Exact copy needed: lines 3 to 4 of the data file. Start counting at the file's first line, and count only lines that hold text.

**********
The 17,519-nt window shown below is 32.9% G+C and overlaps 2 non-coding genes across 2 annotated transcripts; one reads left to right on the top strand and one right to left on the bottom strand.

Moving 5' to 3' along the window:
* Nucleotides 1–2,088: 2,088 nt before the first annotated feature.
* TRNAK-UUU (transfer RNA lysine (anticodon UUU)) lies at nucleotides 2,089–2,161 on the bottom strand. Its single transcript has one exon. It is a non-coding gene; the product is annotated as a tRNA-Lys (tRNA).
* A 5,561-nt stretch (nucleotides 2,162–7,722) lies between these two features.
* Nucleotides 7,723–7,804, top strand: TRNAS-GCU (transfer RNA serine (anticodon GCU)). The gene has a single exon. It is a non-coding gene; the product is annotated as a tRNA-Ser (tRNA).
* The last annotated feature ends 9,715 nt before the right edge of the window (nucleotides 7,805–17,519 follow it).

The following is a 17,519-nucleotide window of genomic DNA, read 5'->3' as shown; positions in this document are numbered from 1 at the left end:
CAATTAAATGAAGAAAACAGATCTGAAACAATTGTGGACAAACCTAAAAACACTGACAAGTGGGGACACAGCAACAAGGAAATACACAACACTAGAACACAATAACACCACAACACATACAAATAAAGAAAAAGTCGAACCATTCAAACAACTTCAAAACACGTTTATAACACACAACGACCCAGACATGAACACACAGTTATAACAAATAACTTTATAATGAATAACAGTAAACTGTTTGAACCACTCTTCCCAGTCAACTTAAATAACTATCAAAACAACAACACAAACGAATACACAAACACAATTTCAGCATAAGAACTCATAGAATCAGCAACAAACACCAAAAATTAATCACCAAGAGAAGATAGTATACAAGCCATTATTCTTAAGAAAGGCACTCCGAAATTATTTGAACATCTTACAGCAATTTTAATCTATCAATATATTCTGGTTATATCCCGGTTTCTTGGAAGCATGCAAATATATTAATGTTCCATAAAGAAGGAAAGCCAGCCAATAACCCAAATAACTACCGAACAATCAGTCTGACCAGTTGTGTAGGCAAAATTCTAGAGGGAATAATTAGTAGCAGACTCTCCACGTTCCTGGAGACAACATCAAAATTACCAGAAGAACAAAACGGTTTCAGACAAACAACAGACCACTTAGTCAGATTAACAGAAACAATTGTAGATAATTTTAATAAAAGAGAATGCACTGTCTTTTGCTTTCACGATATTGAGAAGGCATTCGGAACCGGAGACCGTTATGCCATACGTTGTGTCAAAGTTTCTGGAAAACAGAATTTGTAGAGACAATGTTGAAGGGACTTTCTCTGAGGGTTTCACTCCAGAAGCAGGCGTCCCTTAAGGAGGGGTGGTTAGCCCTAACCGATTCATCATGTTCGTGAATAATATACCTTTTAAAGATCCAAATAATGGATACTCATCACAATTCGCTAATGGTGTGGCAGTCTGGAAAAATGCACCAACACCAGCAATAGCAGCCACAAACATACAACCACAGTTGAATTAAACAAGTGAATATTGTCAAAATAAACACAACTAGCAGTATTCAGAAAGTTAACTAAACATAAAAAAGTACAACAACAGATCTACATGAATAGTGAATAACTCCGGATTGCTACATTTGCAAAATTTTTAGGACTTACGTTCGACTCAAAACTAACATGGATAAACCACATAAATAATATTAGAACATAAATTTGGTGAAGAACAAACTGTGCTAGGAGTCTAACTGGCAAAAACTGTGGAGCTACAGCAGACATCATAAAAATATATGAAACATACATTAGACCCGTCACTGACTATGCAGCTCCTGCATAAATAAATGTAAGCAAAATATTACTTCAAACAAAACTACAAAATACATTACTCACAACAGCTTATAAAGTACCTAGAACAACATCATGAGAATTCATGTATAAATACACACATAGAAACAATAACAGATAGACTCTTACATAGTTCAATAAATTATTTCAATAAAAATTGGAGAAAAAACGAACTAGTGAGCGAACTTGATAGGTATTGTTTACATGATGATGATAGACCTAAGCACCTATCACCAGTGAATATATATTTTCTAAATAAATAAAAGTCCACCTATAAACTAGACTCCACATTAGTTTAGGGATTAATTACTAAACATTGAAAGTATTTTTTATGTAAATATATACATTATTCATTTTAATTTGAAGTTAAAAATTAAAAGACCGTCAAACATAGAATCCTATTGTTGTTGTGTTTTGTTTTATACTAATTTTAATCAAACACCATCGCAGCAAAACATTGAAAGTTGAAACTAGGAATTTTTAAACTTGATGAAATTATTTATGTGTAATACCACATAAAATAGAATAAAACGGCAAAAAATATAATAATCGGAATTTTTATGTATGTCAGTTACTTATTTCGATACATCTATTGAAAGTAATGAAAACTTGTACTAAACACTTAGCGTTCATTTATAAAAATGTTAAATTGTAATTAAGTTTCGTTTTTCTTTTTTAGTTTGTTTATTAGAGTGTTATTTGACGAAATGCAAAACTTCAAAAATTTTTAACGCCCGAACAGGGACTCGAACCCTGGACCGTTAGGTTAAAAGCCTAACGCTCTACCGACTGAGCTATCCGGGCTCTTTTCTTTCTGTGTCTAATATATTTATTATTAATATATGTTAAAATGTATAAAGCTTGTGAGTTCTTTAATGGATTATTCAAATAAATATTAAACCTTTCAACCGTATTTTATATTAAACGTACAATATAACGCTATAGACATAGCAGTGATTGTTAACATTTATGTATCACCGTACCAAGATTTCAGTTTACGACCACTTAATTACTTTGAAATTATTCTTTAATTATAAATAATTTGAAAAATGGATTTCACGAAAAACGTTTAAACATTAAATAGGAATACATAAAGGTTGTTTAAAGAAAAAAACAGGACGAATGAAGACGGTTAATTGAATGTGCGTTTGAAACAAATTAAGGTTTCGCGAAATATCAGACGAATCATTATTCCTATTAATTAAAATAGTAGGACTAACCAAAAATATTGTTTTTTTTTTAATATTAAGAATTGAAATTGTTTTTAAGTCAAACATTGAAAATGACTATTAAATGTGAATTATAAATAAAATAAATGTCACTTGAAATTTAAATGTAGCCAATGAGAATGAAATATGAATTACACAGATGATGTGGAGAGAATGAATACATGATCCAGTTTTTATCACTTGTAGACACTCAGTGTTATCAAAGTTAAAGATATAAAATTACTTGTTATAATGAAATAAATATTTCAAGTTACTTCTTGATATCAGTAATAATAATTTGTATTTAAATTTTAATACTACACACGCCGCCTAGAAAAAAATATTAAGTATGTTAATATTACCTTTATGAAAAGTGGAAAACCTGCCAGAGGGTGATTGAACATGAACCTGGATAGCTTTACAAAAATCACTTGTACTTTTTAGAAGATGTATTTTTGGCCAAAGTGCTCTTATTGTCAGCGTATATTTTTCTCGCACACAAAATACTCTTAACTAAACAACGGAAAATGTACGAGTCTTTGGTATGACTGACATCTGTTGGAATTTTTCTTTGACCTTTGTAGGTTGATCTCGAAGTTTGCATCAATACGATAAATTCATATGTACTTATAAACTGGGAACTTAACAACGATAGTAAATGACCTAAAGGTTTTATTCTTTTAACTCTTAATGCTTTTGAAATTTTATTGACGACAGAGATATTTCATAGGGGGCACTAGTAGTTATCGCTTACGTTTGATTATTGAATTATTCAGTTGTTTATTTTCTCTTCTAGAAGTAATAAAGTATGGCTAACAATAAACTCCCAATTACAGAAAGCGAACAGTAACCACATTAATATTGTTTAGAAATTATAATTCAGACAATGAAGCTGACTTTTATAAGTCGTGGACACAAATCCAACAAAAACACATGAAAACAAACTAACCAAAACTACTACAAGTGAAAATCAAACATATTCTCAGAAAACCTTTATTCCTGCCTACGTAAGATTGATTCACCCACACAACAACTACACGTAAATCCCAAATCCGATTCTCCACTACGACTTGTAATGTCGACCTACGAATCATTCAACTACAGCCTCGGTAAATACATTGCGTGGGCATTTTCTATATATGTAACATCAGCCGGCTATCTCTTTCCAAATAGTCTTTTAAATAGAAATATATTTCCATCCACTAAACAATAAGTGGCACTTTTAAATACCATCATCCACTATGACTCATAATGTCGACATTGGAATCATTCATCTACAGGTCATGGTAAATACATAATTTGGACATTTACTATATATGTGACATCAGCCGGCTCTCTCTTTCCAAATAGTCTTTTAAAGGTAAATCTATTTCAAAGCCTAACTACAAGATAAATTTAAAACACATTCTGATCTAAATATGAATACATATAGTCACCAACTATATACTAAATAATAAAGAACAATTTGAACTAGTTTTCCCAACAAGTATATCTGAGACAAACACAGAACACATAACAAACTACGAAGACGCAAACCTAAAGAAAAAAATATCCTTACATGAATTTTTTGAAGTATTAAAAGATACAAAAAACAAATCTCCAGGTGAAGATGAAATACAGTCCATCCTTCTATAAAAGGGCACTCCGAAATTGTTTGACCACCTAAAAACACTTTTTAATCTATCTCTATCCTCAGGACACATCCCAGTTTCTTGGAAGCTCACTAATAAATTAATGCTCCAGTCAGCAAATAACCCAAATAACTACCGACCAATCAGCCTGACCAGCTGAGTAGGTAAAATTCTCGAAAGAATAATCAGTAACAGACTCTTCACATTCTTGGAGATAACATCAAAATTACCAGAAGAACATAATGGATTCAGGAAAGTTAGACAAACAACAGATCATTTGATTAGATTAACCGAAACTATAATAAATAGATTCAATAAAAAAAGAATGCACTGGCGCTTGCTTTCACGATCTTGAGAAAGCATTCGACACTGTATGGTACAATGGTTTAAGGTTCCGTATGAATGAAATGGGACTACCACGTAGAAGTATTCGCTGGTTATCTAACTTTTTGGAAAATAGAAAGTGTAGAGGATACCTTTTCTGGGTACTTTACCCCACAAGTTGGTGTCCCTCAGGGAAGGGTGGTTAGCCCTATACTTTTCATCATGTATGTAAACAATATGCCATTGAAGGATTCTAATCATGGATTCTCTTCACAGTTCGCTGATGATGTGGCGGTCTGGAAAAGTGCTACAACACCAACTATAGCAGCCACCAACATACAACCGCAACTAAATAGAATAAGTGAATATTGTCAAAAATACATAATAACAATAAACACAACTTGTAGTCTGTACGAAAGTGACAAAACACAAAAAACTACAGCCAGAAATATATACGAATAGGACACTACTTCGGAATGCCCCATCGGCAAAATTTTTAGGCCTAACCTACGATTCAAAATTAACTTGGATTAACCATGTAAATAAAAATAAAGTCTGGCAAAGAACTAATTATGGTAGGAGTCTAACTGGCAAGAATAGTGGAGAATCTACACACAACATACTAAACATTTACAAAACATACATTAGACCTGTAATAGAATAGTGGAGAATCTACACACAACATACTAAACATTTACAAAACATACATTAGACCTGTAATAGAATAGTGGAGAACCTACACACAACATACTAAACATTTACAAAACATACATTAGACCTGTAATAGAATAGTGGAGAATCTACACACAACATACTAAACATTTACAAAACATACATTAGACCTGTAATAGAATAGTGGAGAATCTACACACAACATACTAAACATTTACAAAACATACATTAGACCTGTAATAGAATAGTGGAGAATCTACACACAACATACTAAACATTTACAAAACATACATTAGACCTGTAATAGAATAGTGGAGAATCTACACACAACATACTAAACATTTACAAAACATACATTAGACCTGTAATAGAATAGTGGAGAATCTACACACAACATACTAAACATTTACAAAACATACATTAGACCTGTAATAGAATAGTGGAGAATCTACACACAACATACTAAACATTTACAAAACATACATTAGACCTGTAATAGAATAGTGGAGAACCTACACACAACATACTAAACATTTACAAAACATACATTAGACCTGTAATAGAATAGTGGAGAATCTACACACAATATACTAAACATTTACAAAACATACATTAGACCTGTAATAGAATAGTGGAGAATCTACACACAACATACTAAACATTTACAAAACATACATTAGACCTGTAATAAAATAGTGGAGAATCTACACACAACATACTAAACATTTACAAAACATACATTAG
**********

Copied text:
* Nucleotides 1–2,088: 2,088 nt before the first annotated feature.
* TRNAK-UUU (transfer RNA lysine (anticodon UUU)) lies at nucleotides 2,089–2,161 on the bottom strand. Its single transcript has one exon. It is a non-coding gene; the product is annotated as a tRNA-Lys (tRNA).